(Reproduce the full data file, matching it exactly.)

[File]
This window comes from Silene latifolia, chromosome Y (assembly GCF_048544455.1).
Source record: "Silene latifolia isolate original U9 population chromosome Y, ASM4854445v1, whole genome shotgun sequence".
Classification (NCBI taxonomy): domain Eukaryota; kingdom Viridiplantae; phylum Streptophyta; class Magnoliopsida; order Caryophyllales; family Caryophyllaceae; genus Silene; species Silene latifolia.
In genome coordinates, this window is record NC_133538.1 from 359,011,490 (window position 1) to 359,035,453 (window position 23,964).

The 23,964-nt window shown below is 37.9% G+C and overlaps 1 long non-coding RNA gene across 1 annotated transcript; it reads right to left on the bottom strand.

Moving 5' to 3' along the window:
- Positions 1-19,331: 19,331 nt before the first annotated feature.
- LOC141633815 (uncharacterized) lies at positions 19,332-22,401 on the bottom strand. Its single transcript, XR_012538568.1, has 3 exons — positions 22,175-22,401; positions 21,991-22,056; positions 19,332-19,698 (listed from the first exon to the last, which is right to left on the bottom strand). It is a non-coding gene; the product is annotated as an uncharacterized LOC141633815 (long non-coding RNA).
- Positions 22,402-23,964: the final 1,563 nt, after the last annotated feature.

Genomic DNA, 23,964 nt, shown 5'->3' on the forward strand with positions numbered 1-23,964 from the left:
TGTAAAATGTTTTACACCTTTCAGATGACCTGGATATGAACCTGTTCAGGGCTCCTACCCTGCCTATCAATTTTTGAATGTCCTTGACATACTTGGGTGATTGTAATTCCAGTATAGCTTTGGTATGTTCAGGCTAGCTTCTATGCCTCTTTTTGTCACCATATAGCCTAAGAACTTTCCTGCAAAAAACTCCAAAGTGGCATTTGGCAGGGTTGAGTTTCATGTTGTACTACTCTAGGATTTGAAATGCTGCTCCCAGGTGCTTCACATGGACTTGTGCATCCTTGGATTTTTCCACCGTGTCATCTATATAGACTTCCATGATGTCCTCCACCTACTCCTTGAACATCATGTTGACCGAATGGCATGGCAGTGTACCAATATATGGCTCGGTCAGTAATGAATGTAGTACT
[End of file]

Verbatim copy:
This window comes from Silene latifolia, chromosome Y (assembly GCF_048544455.1).
Source record: "Silene latifolia isolate original U9 population chromosome Y, ASM4854445v1, whole genome shotgun sequence".
Classification (NCBI taxonomy): domain Eukaryota; kingdom Viridiplantae; phylum Streptophyta; class Magnoliopsida; order Caryophyllales; family Caryophyllaceae; genus Silene; species Silene latifolia.
In genome coordinates, this window is record NC_133538.1 from 359,011,490 (window position 1) to 359,035,453 (window position 23,964).

The 23,964-nt window shown below is 37.9% G+C and overlaps 1 long non-coding RNA gene across 1 annotated transcript; it reads right to left on the bottom strand.

Moving 5' to 3' along the window:
- Positions 1-19,331: 19,331 nt before the first annotated feature.
- LOC141633815 (uncharacterized) lies at positions 19,332-22,401 on the bottom strand. Its single transcript, XR_012538568.1, has 3 exons — positions 22,175-22,401; positions 21,991-22,056; positions 19,332-19,698 (listed from the first exon to the last, which is right to left on the bottom strand). It is a non-coding gene; the product is annotated as an uncharacterized LOC141633815 (long non-coding RNA).
- Positions 22,402-23,964: the final 1,563 nt, after the last annotated feature.

Genomic DNA, 23,964 nt, shown 5'->3' on the forward strand with positions numbered 1-23,964 from the left:
TGTAAAATGTTTTACACCTTTCAGATGACCTGGATATGAACCTGTTCAGGGCTCCTACCCTGCCTATCAATTTTTGAATGTCCTTGACATACTTGGGTGATTGTAATTCCAGTATAGCTTTGGTATGTTCAGGCTAGCTTCTATGCCTCTTTTTGTCACCATATAGCCTAAGAACTTTCCTGCAAAAAACTCCAAAGTGGCATTTGGCAGGGTTGAGTTTCATGTTGTACTACTCTAGGATTTGAAATGCTGCTCCCAGGTGCTTCACATGGACTTGTGCATCCTTGGATTTTTCCACCGTGTCATCTATATAGACTTCCATGATGTCCTCCACCTACTCCTTGAACATCATGTTGACCGAATGGCATGGCAGTGTACCAATATATGGCTCGGTCAGTAATGAATGTAGTACT